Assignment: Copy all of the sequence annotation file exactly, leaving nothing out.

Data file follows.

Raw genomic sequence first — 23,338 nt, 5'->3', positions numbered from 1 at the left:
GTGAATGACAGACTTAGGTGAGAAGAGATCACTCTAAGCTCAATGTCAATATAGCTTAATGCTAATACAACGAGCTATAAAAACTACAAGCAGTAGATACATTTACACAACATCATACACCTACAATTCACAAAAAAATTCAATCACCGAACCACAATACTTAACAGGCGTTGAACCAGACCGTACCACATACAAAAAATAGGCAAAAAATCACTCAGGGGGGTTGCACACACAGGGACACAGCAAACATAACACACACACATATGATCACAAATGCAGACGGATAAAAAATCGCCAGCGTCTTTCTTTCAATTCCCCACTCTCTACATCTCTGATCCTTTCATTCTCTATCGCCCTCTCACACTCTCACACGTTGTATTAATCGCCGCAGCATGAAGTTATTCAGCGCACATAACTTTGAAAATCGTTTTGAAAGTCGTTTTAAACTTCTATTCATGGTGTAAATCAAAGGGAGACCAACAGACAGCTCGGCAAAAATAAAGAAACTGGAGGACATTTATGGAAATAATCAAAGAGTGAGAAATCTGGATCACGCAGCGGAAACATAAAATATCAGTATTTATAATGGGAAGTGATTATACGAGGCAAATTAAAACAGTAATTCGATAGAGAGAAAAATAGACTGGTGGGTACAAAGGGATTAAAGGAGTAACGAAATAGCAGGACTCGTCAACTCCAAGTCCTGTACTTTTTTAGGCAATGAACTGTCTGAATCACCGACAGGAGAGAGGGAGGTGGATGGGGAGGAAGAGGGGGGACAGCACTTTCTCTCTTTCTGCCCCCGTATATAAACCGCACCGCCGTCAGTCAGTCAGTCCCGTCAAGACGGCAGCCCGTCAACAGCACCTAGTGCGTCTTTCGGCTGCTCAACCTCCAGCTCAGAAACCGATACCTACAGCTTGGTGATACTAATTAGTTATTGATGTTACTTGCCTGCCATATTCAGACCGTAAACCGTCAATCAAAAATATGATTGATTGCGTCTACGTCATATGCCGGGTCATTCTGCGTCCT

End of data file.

Raw genomic sequence first — 23,338 nt, 5'->3', positions numbered from 1 at the left:
GTGAATGACAGACTTAGGTGAGAAGAGATCACTCTAAGCTCAATGTCAATATAGCTTAATGCTAATACAACGAGCTATAAAAACTACAAGCAGTAGATACATTTACACAACATCATACACCTACAATTCACAAAAAAATTCAATCACCGAACCACAATACTTAACAGGCGTTGAACCAGACCGTACCACATACAAAAAATAGGCAAAAAATCACTCAGGGGGGTTGCACACACAGGGACACAGCAAACATAACACACACACATATGATCACAAATGCAGACGGATAAAAAATCGCCAGCGTCTTTCTTTCAATTCCCCACTCTCTACATCTCTGATCCTTTCATTCTCTATCGCCCTCTCACACTCTCACACGTTGTATTAATCGCCGCAGCATGAAGTTATTCAGCGCACATAACTTTGAAAATCGTTTTGAAAGTCGTTTTAAACTTCTATTCATGGTGTAAATCAAAGGGAGACCAACAGACAGCTCGGCAAAAATAAAGAAACTGGAGGACATTTATGGAAATAATCAAAGAGTGAGAAATCTGGATCACGCAGCGGAAACATAAAATATCAGTATTTATAATGGGAAGTGATTATACGAGGCAAATTAAAACAGTAATTCGATAGAGAGAAAAATAGACTGGTGGGTACAAAGGGATTAAAGGAGTAACGAAATAGCAGGACTCGTCAACTCCAAGTCCTGTACTTTTTTAGGCAATGAACTGTCTGAATCACCGACAGGAGAGAGGGAGGTGGATGGGGAGGAAGAGGGGGGACAGCACTTTCTCTCTTTCTGCCCCCGTATATAAACCGCACCGCCGTCAGTCAGTCAGTCCCGTCAAGACGGCAGCCCGTCAACAGCACCTAGTGCGTCTTTCGGCTGCTCAACCTCCAGCTCAGAAACCGATACCTACAGCTTGGTGATACTAATTAGTTATTGATGTTACTTGCCTGCCATATTCAGACCGTAAACCGTCAATCAAAAATATGATTGATTGCGTCTACGTCATATGCCGGGTCATTCTGCGTCCT